Helping Hands | Community Beat | Salt Lake City | Salt Lake City Weekly
We need your help.

Newspapers and media companies nationwide are closing or suffering mass layoffs since the coronavirus impacted all of us starting in March. City Weekly's entire existence is directly tied to people getting together in groups--in clubs, restaurants, and at concerts and events--which are the industries most affected by new coronavirus regulations.

Our industry is not healthy. Yet, City Weekly has continued publishing thanks to the generosity of readers like you. Utah needs independent journalism more than ever, and we're asking for your continued support of our editorial voice. We are fighting for you and all the people and businesses hardest hit by this pandemic.

You can help by making a one-time or recurring donation on, which directs you to our Galena Fund 501(c)(3) non-profit, a resource dedicated to help fund local journalism. It is never too late. It is never too little. Thank you. DONATE

Culture » Community Beat

Helping Hands

Preventing brain injuries is just as important as assisting people who already have them.



According to the Centers for Disease Control, roughly 1.7 million Americans suffer a traumatic brain injury every year. If you or a loved one are among them, the Brain Injury Alliance of Utah (BIAU) wants to help. The nonprofit organization is the only one in the state dedicated exclusively to education, prevention and recovery from brain injury, providing free help for brain injury victims and their caregivers.

"We receive a generous grant from the state Legislature, so people who have concussions or brain injuries and can't afford medical care can get help," executive director Glen Lanham says. "It's sad how many people have a serious brain injury, are released from the emergency room, have serious cognitive problems that affect their ability to work and their relationships, yet don't receive any additional care." The organization helps those people connect with the right services to maximize their recovery potential.


"I understand personally the challenges of a brain injury," Adam Bullough, a resource facilitator for BIAU who has worked with the organization for a little over two years, says. He was in an accident eight years ago, and is proud to help others who have suffered a brain injury make the transition from hospital back to regular life.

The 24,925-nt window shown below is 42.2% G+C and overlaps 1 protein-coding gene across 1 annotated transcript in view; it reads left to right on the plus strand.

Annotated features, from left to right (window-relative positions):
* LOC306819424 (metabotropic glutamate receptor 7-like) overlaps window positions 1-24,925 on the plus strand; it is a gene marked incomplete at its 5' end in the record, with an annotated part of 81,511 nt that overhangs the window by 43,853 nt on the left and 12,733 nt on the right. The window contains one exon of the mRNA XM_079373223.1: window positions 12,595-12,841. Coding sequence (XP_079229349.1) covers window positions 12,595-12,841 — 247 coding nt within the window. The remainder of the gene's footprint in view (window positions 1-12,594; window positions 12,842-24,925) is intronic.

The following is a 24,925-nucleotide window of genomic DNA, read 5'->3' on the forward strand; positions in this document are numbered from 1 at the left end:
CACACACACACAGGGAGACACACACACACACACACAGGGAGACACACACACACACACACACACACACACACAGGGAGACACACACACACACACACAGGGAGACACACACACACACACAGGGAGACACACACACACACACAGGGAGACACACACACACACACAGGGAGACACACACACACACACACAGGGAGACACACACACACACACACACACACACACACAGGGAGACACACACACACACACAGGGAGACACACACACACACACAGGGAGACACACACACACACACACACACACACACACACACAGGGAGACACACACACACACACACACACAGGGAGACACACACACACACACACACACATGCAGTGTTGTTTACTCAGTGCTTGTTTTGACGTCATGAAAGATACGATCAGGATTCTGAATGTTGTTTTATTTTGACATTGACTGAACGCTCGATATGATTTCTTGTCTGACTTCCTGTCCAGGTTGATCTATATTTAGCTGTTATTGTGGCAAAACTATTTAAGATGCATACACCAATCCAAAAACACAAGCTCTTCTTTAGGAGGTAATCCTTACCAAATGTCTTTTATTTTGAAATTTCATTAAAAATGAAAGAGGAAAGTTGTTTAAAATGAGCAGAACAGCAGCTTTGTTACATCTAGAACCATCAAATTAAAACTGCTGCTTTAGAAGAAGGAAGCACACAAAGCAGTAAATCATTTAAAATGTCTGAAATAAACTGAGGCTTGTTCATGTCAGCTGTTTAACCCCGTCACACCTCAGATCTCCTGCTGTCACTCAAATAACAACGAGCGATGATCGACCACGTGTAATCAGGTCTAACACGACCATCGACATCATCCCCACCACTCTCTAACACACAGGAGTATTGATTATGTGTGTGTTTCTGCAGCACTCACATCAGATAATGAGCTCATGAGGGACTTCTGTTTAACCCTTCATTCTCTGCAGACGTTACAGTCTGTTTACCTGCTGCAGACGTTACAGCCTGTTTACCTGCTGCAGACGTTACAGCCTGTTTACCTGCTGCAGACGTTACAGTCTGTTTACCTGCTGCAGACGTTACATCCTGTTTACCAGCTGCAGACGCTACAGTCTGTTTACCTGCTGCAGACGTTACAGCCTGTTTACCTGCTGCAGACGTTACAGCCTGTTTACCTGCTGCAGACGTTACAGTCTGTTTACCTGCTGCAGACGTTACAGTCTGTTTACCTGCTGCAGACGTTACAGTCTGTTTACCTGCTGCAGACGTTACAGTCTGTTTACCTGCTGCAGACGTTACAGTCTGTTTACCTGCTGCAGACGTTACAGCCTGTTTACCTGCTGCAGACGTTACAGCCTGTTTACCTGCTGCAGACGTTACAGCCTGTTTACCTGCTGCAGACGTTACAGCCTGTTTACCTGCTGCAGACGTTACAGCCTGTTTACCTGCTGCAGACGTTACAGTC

"The alliance is pretty old, but people don't know it's there," he continues. "The worst thing I can hear from people is, 'I wish I knew about this sooner.' We want people to know about the resources we can offer them, before they go it alone and without support."

Lanham has been with BIAU for six months and is excited to raise awareness on their mission. "We can help these people for free," he says. "We just need to get the word out."

He loves making a difference in peoples' lives—not only those who have incurred a brain injury, but their families as well. "I am a caregiver myself for a 23-year-old son who has a severe [traumatic brain injury]," Lanham says.

The organization will host its 27th annual Family and Professionals Conference on Nov. 4, 2016, at the Davis Conference Center in Layton. This year's theme is "Bouncing Back With Resiliency." In addition to the conference, BIAU also holds an annual "5K Run, Walk & Roll" event every May. "We had over 500 participants," Lanham says of the most recent race.


The alliance also sells helmets, believing that preventing brain injuries is just as important as assisting people who already have them. Bullough, who was injured after his bike clipped a small street reflector, is now "obsessed" with helmet safety. And if you'd like to help the organization with their mission, a $5 donation is all it takes to help get a free helmet into the hands of someone who needs one. For more information on how to donate time or resources, check them out online.